My Autobiography by Alex Ferguson

Sir Alex Ferguson’s ‘My Autobiography’ had been gathering dust in my email inbox for a couple of years until very recently when I decided to read it. A friend had sent me the soft copy as soon as the book was published following the gaffer’s retirement in 2013 but I prefer reading books in hard copy. Printing and binding the 238 pages was an option but it’s not something I would do, so I let it gather virtual dust.

Ferguson was the manager at Manchester United for 26 years. Having been a United fan for almost half of those years, I was very much interested in reading this book. He had written a premature autobiography ‘Managing my Life’ so this one, coming in the wake of his retirement, was more significant.

He recollects his early years in Glasgow where he was born and raised and where he started his football career as a centre forward. He ventured into business, running pubs in Glascow, before he got into full time management with St. Mirren, Aberdeen and later United.

He narrates funny episodes of his early life with family, friends and his wife Cathy. In 2001, when he was 60 years old, Ferguson says he wanted to retire but made a U-turn after his wife and sons convinced him to stay.

‘’We’ve just had a meeting”, Cathy said. “We’ve decided. You’re not retiring.” As I weighed this announcement I felt no urge to resist. “One, your health is good. Two, I’m not having you in the house. Three, you’re too young anyway.”

Fergie delves into how he built and rebuilt his teams at Old Trafford starting with the famed ‘Class of 92’ and the fresh start in 2002. He narrates how they scouted for players, identified and watched them play and negotiated with their clubs and agents, before signing them.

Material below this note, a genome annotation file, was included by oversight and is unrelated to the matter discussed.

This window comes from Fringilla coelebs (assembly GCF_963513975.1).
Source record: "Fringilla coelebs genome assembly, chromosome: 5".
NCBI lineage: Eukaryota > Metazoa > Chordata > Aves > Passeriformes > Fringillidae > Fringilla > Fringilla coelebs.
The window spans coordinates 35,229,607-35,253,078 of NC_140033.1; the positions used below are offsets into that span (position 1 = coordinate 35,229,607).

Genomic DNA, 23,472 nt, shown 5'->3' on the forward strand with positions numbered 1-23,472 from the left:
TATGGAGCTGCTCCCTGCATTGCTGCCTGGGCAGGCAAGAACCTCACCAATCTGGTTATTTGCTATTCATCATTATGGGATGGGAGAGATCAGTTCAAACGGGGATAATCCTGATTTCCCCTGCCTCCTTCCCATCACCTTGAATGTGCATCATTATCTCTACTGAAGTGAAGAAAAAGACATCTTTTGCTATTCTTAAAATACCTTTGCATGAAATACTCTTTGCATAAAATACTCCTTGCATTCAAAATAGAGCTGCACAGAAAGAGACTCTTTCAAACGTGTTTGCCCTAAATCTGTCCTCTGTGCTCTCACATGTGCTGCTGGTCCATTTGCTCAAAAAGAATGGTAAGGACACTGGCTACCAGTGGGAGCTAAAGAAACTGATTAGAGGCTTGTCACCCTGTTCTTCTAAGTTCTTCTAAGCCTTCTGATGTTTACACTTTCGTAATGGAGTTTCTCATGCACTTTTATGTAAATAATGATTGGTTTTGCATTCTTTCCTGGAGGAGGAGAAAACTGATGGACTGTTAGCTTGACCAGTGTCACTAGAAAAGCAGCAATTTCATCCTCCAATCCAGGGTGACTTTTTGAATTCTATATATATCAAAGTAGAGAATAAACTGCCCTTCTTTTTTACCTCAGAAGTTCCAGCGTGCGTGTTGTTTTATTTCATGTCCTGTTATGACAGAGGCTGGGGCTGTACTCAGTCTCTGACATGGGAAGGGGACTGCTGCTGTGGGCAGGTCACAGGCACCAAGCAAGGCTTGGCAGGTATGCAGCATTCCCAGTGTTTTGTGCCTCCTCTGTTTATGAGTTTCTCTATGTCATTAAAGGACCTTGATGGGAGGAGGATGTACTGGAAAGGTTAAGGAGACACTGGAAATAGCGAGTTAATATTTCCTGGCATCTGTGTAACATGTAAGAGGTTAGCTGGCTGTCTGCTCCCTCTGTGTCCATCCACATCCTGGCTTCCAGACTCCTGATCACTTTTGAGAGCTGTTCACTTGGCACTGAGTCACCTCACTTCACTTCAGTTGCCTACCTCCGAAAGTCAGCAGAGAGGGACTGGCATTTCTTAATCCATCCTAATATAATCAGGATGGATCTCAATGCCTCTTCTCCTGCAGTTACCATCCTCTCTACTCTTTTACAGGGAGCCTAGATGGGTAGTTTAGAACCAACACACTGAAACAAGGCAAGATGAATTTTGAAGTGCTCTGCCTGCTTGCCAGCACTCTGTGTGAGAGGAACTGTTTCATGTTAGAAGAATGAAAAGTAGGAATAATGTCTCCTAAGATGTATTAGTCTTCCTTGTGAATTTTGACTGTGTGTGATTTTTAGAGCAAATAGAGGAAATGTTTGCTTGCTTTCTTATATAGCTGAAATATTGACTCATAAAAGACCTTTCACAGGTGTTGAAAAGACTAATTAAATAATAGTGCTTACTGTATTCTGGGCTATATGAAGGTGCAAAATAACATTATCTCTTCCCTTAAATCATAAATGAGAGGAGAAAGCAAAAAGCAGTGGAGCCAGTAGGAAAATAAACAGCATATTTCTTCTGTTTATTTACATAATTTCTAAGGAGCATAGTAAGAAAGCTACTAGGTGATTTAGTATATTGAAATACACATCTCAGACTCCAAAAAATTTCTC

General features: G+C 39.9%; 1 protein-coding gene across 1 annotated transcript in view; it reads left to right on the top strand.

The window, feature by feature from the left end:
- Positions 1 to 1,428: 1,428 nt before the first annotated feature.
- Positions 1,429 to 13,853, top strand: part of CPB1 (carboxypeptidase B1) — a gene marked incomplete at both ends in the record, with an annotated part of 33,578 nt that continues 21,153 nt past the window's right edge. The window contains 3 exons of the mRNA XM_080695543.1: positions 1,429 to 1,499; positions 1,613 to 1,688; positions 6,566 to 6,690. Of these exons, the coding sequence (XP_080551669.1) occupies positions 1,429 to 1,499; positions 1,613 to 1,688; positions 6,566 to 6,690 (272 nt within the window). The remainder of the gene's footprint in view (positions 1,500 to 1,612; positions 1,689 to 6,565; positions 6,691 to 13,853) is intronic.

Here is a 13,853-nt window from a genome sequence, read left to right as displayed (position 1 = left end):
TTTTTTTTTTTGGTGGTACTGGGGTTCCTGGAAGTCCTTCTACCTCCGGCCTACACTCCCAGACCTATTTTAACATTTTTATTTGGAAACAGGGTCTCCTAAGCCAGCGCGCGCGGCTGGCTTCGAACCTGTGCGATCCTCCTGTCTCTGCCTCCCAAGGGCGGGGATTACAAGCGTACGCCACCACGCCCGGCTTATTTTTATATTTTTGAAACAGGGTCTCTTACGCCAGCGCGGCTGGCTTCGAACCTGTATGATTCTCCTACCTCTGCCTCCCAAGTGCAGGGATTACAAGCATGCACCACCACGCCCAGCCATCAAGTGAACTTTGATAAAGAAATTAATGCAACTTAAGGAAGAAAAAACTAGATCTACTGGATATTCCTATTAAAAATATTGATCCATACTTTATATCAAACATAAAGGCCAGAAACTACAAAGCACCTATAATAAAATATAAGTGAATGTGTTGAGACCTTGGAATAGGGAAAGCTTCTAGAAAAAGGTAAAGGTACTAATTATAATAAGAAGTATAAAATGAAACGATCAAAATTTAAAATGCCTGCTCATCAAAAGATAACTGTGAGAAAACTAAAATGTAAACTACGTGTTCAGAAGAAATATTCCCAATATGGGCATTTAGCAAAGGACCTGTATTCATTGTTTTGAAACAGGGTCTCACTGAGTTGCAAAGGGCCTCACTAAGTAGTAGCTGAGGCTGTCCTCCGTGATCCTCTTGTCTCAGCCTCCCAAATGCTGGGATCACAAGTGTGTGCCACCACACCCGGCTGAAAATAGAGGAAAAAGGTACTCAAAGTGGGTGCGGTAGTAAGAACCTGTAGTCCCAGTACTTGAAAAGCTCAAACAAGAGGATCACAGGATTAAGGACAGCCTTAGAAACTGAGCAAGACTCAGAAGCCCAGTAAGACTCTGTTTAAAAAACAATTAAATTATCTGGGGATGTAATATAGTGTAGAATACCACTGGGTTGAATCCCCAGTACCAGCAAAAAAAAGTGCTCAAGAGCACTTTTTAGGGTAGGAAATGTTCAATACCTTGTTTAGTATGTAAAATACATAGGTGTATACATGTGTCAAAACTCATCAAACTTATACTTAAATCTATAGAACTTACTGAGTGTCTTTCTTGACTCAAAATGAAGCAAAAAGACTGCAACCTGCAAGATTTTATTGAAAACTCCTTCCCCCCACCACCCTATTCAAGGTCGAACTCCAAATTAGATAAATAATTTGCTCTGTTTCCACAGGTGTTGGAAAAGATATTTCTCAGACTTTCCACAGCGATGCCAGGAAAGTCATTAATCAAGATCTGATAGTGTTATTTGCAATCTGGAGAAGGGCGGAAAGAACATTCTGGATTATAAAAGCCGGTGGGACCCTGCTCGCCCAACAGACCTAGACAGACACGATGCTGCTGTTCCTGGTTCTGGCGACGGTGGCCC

There is a list of all the players who ever played for Sir Alex at United but there are some players who were so instrumental to him that he wrote whole chapters about. These are David Beckham, Rio Ferdinand, Roy Keane, Cristiano Ronaldo, Ruud van Nistelrooy and Wayne Rooney. He talks about his relationships, including all the drama, with each one of them.

The Scotsman also talks in detail about his competition with Arsene Wenger, Jose Mourinho, Liverpool, Barcelona and Man City in his final years. He lost two Champions League finals to Barcelona and he admits that “Barcelona were the best team ever to line up against Manchester United.”

Outside football, Fergie documents his other interests like reading, horse-racing, good wine and politics. He loved reading biographies of dictators and the assassination of John F. Kennedy. He was a supporter of Labour Party and its policies. He loved travelling especially to America, where he has a home.

I was really disappointed that he doesn’t mention anything about chewing gum. He however talks about everything else we know about him, from his mind games with other managers, his spats with the media, the famous Fergie Time, the hairdryer, all the trophies he won and especially that night in Moscow when he won his second Champions League.

His favourite goal as United manager? Rooney’s bicycle kick against City. “The execution was incredible. It’s not as if that unforgettable overhead finish was delivered from the six yard line. He was 14 yards from goal. It also took a deflection as he was running in. Nani’s cross veered off a City player, so Wayne was forced to make an amazing mid-air adjustment. That was the best one, for my money.”

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